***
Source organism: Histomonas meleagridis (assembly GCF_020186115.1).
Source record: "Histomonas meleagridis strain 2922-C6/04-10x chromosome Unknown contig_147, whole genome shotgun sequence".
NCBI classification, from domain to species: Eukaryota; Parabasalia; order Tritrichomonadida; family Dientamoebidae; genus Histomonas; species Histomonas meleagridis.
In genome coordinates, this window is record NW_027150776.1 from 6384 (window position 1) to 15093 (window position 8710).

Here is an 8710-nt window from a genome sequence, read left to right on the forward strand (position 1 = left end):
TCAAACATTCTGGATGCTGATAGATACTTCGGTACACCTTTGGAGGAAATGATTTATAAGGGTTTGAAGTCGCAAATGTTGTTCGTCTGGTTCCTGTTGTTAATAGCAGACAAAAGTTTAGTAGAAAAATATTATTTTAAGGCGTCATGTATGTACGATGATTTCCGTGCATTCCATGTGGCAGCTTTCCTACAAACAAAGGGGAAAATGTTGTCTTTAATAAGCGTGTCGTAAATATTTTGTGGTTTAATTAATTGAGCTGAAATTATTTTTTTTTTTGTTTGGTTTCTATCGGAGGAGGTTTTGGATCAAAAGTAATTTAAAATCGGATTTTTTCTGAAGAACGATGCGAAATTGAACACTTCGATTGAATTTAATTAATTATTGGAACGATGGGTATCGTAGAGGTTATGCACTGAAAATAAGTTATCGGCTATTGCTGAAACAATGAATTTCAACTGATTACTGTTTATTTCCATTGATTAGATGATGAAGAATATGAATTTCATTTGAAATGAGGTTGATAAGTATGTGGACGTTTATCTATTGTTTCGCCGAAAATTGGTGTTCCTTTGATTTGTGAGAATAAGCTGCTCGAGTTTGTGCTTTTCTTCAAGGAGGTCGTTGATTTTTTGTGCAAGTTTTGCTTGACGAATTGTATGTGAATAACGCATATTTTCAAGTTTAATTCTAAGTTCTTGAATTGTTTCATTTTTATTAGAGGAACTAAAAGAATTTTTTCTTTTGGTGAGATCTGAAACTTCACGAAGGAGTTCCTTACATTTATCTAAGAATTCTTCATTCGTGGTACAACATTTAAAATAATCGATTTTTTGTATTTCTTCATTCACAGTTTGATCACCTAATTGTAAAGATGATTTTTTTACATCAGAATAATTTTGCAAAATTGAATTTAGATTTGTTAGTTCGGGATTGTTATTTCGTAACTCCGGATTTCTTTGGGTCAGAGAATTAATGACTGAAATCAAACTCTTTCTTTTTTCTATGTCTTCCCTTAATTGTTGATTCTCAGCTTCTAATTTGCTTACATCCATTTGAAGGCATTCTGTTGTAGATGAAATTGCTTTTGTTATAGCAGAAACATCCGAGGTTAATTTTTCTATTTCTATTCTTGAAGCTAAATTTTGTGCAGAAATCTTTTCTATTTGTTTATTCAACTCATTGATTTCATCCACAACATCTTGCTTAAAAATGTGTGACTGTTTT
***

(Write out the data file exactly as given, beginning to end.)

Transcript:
Source organism: Histomonas meleagridis (assembly GCF_020186115.1).
Source record: "Histomonas meleagridis strain 2922-C6/04-10x chromosome Unknown contig_147, whole genome shotgun sequence".
NCBI classification, from domain to species: Eukaryota; Parabasalia; order Tritrichomonadida; family Dientamoebidae; genus Histomonas; species Histomonas meleagridis.
In genome coordinates, this window is record NW_027150776.1 from 6384 (window position 1) to 15093 (window position 8710).

Here is an 8710-nt window from a genome sequence, read left to right on the forward strand (position 1 = left end):
TCAAACATTCTGGATGCTGATAGATACTTCGGTACACCTTTGGAGGAAATGATTTATAAGGGTTTGAAGTCGCAAATGTTGTTCGTCTGGTTCCTGTTGTTAATAGCAGACAAAAGTTTAGTAGAAAAATATTATTTTAAGGCGTCATGTATGTACGATGATTTCCGTGCATTCCATGTGGCAGCTTTCCTACAAACAAAGGGGAAAATGTTGTCTTTAATAAGCGTGTCGTAAATATTTTGTGGTTTAATTAATTGAGCTGAAATTATTTTTTTTTTTGTTTGGTTTCTATCGGAGGAGGTTTTGGATCAAAAGTAATTTAAAATCGGATTTTTTCTGAAGAACGATGCGAAATTGAACACTTCGATTGAATTTAATTAATTATTGGAACGATGGGTATCGTAGAGGTTATGCACTGAAAATAAGTTATCGGCTATTGCTGAAACAATGAATTTCAACTGATTACTGTTTATTTCCATTGATTAGATGATGAAGAATATGAATTTCATTTGAAATGAGGTTGATAAGTATGTGGACGTTTATCTATTGTTTCGCCGAAAATTGGTGTTCCTTTGATTTGTGAGAATAAGCTGCTCGAGTTTGTGCTTTTCTTCAAGGAGGTCGTTGATTTTTTGTGCAAGTTTTGCTTGACGAATTGTATGTGAATAACGCATATTTTCAAGTTTAATTCTAAGTTCTTGAATTGTTTCATTTTTATTAGAGGAACTAAAAGAATTTTTTCTTTTGGTGAGATCTGAAACTTCACGAAGGAGTTCCTTACATTTATCTAAGAATTCTTCATTCGTGGTACAACATTTAAAATAATCGATTTTTTGTATTTCTTCATTCACAGTTTGATCACCTAATTGTAAAGATGATTTTTTTACATCAGAATAATTTTGCAAAATTGAATTTAGATTTGTTAGTTCGGGATTGTTATTTCGTAACTCCGGATTTCTTTGGGTCAGAGAATTAATGACTGAAATCAAACTCTTTCTTTTTTCTATGTCTTCCCTTAATTGTTGATTCTCAGCTTCTAATTTGCTTACATCCATTTGAAGGCATTCTGTTGTAGATGAAATTGCTTTTGTTATAGCAGAAACATCCGAGGTTAATTTTTCTATTTCTATTCTTGAAGCTAAATTTTGTGCAGAAATCTTTTCTATTTGTTTATTCAACTCATTGATTTCATCCACAACATCTTGCTTAAAAATGTGTGACTGTTTT